Hundreds of thousands of Catalans have marched peacefully through Barcelona in support of calls to free jailed separatist leaders after the region’s mayors demanded it be allowed to map out its own political future.
The Catalan capital has been convulsed by almost two weeks of daily demonstrations since nine politicians and activists were jailed for between nine and 13 years for their role in an independence bid in 2017 that Spain’s courts had declared illegal.
Grassroots groups Assemblea Nacional Catalana and Omnium Cultural had hoped Saturday’s march would draw the largest crowds of any since the sentences were passed, acting as a counterweight to unrest that marred some demonstrations last week, when one gathering drew an estimated 500,000.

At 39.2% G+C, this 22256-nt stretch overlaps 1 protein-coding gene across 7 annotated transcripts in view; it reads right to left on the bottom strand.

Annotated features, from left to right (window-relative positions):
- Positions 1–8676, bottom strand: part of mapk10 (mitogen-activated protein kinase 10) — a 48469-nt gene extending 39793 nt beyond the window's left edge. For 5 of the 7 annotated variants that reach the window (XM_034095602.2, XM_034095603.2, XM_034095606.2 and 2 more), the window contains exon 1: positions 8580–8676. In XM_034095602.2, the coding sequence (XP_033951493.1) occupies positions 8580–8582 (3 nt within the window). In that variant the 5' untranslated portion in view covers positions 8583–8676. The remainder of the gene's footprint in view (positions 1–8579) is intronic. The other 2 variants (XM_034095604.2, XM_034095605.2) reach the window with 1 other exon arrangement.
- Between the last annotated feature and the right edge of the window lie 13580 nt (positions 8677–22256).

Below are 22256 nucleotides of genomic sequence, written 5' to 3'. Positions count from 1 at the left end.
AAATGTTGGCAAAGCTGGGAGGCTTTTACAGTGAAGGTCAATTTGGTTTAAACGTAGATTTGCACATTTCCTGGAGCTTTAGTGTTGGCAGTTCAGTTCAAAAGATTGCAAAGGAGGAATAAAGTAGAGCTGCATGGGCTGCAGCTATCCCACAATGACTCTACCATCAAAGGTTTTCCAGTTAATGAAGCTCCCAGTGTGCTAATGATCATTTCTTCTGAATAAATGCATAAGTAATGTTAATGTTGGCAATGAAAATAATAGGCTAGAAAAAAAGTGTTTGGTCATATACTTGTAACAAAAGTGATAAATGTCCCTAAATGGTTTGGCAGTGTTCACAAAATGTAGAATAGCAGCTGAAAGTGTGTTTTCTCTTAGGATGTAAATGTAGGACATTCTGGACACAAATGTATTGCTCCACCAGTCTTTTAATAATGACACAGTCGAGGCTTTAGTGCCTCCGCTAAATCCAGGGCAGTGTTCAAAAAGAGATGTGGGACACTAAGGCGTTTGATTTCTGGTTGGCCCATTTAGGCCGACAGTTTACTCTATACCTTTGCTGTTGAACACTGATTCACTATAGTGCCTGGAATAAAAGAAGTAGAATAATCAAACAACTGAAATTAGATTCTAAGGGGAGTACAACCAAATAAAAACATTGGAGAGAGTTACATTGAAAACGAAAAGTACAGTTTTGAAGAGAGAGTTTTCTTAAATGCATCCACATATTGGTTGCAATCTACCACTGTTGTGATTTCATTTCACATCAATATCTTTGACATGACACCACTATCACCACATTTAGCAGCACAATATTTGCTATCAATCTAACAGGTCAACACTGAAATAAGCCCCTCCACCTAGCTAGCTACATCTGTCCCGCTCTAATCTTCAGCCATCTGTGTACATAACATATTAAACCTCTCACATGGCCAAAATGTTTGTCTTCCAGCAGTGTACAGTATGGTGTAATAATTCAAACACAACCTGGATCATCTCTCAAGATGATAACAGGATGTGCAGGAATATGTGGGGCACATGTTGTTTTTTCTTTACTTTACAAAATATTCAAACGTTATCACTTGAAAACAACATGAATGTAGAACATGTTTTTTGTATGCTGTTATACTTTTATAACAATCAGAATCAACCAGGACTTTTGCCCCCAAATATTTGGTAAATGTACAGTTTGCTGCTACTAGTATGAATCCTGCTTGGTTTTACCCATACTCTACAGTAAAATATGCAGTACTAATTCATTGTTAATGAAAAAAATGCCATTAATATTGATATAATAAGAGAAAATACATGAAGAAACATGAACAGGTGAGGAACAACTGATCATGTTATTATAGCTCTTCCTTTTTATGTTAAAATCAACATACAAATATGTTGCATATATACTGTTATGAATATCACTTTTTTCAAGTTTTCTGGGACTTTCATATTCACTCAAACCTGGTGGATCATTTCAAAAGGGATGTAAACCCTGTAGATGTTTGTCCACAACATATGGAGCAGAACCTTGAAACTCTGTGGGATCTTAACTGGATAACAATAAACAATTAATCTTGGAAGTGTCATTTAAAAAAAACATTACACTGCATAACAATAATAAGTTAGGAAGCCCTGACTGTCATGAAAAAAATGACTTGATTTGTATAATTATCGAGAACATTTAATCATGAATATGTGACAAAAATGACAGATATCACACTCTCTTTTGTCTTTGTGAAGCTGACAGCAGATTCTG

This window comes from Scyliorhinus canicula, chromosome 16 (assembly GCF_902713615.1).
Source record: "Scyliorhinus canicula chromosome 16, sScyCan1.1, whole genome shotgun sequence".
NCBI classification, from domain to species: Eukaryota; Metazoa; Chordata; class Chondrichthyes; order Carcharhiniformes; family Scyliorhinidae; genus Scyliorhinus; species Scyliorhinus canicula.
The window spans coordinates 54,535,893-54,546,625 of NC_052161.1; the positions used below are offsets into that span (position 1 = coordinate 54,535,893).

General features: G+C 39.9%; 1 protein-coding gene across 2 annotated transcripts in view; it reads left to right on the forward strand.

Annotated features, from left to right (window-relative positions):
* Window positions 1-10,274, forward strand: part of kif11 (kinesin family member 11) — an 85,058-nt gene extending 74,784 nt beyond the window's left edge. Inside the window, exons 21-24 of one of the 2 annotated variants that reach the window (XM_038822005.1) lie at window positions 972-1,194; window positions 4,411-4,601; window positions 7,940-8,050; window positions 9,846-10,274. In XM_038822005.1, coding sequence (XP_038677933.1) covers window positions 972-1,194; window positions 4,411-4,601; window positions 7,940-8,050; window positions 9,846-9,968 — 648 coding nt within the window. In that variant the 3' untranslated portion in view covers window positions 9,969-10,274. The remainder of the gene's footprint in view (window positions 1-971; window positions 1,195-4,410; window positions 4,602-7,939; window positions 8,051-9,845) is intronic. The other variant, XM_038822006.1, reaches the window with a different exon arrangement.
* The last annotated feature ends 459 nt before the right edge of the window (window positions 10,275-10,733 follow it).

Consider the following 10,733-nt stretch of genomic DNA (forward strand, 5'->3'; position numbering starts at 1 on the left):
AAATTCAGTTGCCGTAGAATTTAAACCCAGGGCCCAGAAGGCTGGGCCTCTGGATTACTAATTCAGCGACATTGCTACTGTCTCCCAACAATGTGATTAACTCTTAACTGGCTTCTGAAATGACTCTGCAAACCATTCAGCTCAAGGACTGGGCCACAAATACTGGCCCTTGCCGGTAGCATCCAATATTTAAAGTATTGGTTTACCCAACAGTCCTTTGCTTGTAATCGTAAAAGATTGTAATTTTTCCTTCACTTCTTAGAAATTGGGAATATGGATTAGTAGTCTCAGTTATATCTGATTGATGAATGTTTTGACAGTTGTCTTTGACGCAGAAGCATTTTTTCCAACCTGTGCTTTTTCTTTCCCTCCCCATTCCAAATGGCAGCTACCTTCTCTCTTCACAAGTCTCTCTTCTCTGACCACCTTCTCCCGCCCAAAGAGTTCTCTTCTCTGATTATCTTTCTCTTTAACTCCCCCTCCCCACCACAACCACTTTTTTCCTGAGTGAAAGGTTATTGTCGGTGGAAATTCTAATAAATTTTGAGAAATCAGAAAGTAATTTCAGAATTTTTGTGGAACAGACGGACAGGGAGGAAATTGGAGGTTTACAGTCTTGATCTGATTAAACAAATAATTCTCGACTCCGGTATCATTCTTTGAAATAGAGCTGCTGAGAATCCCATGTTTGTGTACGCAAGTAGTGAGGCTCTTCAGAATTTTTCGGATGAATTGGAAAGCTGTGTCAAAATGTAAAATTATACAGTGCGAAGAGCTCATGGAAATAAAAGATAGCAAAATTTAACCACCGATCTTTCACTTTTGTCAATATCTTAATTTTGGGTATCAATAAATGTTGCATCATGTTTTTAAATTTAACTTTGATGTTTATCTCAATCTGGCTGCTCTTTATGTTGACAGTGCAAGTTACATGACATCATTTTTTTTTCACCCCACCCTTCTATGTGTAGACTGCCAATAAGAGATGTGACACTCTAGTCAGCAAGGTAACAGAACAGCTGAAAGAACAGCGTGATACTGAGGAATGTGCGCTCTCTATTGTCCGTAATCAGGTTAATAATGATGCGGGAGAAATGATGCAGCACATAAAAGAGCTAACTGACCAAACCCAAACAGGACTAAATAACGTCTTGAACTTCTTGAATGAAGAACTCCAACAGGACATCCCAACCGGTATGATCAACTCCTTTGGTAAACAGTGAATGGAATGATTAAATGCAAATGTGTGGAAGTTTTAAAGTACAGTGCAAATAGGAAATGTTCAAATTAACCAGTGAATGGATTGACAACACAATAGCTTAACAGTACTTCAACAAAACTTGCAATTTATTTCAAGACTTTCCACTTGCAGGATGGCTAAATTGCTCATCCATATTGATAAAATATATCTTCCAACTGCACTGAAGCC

Local police put Saturday’s attendance at 350,000.
At the head of the march was regional government head Quim Torra, who earlier addressed hundreds of Catalan mayors after they endorsed a document demanding self-determination.
“We have to be capable of creating a republic of free men and woman … and overcoming the confrontational dynamic with a constructive one,” he told the mayors.
One marcher, Maria Dolors Rustarazo, 63, said she should also be in prison because she voted in the 2017 referendum, which Spanish courts outlawed.
“If [all separatist voters] … have to go to jail, we will go but I don’t think we would all fit,” she said.
She condemned last week’s rioting, which had hurt the pro-independence movement, but had understanding for young protesters being “angry at the lack of democracy”.
Spain’s main parties, including the minority Socialist government, have consistently rejected any moves towards secession, a stance they have reiterated in recent days as the country gears up for a national election on November 10.